If there were such a thing as a protypically Lower Modern building, La Brea Liquor might be it, in terms of both building type and style. As I have argued previously, the Lower Modernisms is a plural term because it encompasses a plurality of styles, so there cannot really be one prototype to stand in for the the LoMos as a whole. But my posts heretofore feel heavy with the burden of reflecting on what the Lower Modernisms project is, as I stake out its scope and theoretical groundwork; and none of the previous posts describe any buildings that could be considered typically Lower Modernist in character. With this post, we leap straight into featuring a righteously Lomo building.
The La Brea Liquor store occupies a unique triangular site just south of Venice Boulevard. The shape of the lot is an artifact of Venice Boulevard’s skewed path across the city grid; this small triangular parcel of 8,000 square feet includes both the parking lot and the store. An image appropriated from bing.com’s birds-eye views:
Liquor stores are an example of a building type that is commonly Lower Modernist in style – not that liquor stores need to be Lomo in style, but the fact that they tend to be Lomo tells us that there is something intrinsic in this building use (what architects call Program, although I think I shall stick to the preferred English spelling, “Programme”) that inclines liquor stores to be Lomo. The primary factor that makes a building type intrinsically Lomo must be that many of them were built in the years 1950-1970, which is surely the case with liquor stores; but it is also the case that a modernizing style, connoting mature sophistication, is a good fit with selling products whose use is often considered to be a vice.
The building is 2,200 square feet, a triangle comprised of two side walls of concrete masonry units and a storefront at the sidewalk lot line. The front façade is two-thirds glazed aluminum storefront, maximizing visibility into the interior and allowing the store to appear to glow attractively at night.
The architectural features that distinguish this building from a dumb box are few and conspicuous. One-third of the front façade is an opaque wall finished in rubble rock, a cheap means of giving the building some texture – the Flintstones look of rubble wall can probably be traced through Googie back to Frank Lloyd Wright. This building was built in 1964, and looks the part.
A second architectural element is the projecting faux-roof, consisting of four wave-like curved sections over the storefront, and a flat section over the rock wall. These projections suggest that the building’s roof is constructed of linked barrel vaults, but this is of course not the case, and they are purely decorative. It is an architectonic language used for the decoration, though, ornament derived from familiarity with construction practice.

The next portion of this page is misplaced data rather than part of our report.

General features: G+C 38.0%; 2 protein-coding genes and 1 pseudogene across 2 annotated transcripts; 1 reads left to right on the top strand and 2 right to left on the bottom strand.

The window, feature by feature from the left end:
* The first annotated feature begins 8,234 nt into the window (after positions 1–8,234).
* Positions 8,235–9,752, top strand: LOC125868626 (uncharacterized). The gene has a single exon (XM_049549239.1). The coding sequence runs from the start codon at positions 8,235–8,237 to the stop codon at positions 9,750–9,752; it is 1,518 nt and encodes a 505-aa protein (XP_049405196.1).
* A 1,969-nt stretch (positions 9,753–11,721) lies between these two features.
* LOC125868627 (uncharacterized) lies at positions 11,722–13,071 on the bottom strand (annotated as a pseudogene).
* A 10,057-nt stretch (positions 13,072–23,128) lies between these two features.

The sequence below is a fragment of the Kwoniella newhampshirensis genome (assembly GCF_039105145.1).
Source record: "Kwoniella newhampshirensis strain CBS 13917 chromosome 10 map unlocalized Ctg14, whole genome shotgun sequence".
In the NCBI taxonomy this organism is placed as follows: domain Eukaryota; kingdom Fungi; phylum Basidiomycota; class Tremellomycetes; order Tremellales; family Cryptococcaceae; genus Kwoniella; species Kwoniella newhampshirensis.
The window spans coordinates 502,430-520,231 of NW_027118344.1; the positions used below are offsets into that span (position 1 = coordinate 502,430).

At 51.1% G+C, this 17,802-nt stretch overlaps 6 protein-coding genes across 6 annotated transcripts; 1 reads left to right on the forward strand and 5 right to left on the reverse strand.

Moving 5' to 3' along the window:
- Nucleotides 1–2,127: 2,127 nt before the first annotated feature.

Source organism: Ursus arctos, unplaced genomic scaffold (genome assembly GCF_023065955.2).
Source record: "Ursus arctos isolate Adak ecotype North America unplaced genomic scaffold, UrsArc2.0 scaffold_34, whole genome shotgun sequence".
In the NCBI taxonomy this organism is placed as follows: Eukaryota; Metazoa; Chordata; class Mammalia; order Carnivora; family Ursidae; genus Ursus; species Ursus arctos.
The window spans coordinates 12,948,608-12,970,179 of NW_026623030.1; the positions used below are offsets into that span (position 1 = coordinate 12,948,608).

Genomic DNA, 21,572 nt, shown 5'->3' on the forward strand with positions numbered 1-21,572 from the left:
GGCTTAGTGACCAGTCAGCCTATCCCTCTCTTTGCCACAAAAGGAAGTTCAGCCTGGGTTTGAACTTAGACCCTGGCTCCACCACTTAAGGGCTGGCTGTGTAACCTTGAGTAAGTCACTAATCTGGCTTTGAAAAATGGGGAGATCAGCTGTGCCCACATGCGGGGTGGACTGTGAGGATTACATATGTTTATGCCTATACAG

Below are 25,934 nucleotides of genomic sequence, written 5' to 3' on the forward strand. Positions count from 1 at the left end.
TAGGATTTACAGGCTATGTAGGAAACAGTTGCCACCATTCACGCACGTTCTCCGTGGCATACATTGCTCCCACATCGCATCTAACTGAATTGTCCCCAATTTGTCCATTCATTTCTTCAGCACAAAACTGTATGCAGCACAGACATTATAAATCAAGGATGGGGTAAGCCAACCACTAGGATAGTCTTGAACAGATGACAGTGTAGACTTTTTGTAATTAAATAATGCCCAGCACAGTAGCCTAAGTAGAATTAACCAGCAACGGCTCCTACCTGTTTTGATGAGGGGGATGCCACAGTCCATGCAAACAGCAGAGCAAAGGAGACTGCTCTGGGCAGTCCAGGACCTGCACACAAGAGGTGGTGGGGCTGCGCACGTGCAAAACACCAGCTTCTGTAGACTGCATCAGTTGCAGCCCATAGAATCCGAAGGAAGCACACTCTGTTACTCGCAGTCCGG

As with many liquor stores, the sign is the primary aesthetic move. Cantilevered from the roof, its shape is a jaunty truncated triangle, unconsciously echoing the shape of the building in plan. Bright primary colors on translucent plastic and a mix of letterform styles are integrated by the arrow that wraps the whole and points to the store interior – sadly the lightbulbs that follow the arrow no longer glow.
I ventured inside one evening to see how the architecture continues inside the shop. After buying a bottle of gin, I attempted to ask the clerk through the panels of bulletproof glass whether I could take a few pictures inside, absurdly attempting to explain that It’s okay, I’m an architect. I’m not sure he fully grasped the tremendous architectural import of his shop. But the fact that I proceeded to photograph it anyway showed me that I will go to such lengths to study the Lower Modernisms as to behave suspiciously in ways that might get my ass kicked for no good reason. I have therefore promoted the Lower Modernisms project to the top of my list of Things Most Likely to Kill Me Prematurely. Congratulations!
The surface-mounted fluorescent lights highlight the texture of the ceiling nicely. The shelves are terminated by shapely bookends of woodgrain plastic laminate. The best use of materials inside is definitely the backlit panels over the shelves:
These panels consist of a mesh of expanded metal (steel sheet with a grid of slits punched into it, stretched to create the characteristic pattern of diamond-shape openings) over translucent plastic signboard, edged with decorative wood trim. Expanded metal is often used as a structural lath to support cement plaster (stucco) – these panels represent a novel use of inexpensive materials for decorative effect.
The colors of the sign have a greater impact at night, but the light-up arrow surround is dearly missed. The lights tucked under each projecting faux-barrel vault are a nice touch.